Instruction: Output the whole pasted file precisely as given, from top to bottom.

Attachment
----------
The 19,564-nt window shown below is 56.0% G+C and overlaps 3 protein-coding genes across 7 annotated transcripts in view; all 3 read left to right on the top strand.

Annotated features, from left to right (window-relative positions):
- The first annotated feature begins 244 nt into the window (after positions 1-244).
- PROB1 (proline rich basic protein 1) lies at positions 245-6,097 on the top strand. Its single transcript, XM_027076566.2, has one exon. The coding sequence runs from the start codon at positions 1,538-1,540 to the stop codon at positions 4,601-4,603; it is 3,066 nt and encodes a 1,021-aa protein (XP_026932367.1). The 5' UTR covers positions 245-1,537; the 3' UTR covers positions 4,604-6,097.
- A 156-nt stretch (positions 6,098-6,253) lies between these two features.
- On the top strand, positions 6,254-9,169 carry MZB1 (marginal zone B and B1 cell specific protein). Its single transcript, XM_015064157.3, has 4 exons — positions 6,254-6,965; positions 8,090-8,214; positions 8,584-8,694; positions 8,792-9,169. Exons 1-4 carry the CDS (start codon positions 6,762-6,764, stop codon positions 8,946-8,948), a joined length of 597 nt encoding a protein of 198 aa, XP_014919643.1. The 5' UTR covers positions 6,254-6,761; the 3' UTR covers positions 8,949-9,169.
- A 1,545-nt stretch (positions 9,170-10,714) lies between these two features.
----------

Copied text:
The 19,564-nt window shown below is 56.0% G+C and overlaps 3 protein-coding genes across 7 annotated transcripts in view; all 3 read left to right on the top strand.

Annotated features, from left to right (window-relative positions):
- The first annotated feature begins 244 nt into the window (after positions 1-244).
- PROB1 (proline rich basic protein 1) lies at positions 245-6,097 on the top strand. Its single transcript, XM_027076566.2, has one exon. The coding sequence runs from the start codon at positions 1,538-1,540 to the stop codon at positions 4,601-4,603; it is 3,066 nt and encodes a 1,021-aa protein (XP_026932367.1). The 5' UTR covers positions 245-1,537; the 3' UTR covers positions 4,604-6,097.
- A 156-nt stretch (positions 6,098-6,253) lies between these two features.
- On the top strand, positions 6,254-9,169 carry MZB1 (marginal zone B and B1 cell specific protein). Its single transcript, XM_015064157.3, has 4 exons — positions 6,254-6,965; positions 8,090-8,214; positions 8,584-8,694; positions 8,792-9,169. Exons 1-4 carry the CDS (start codon positions 6,762-6,764, stop codon positions 8,946-8,948), a joined length of 597 nt encoding a protein of 198 aa, XP_014919643.1. The 5' UTR covers positions 6,254-6,761; the 3' UTR covers positions 8,949-9,169.
- A 1,545-nt stretch (positions 9,170-10,714) lies between these two features.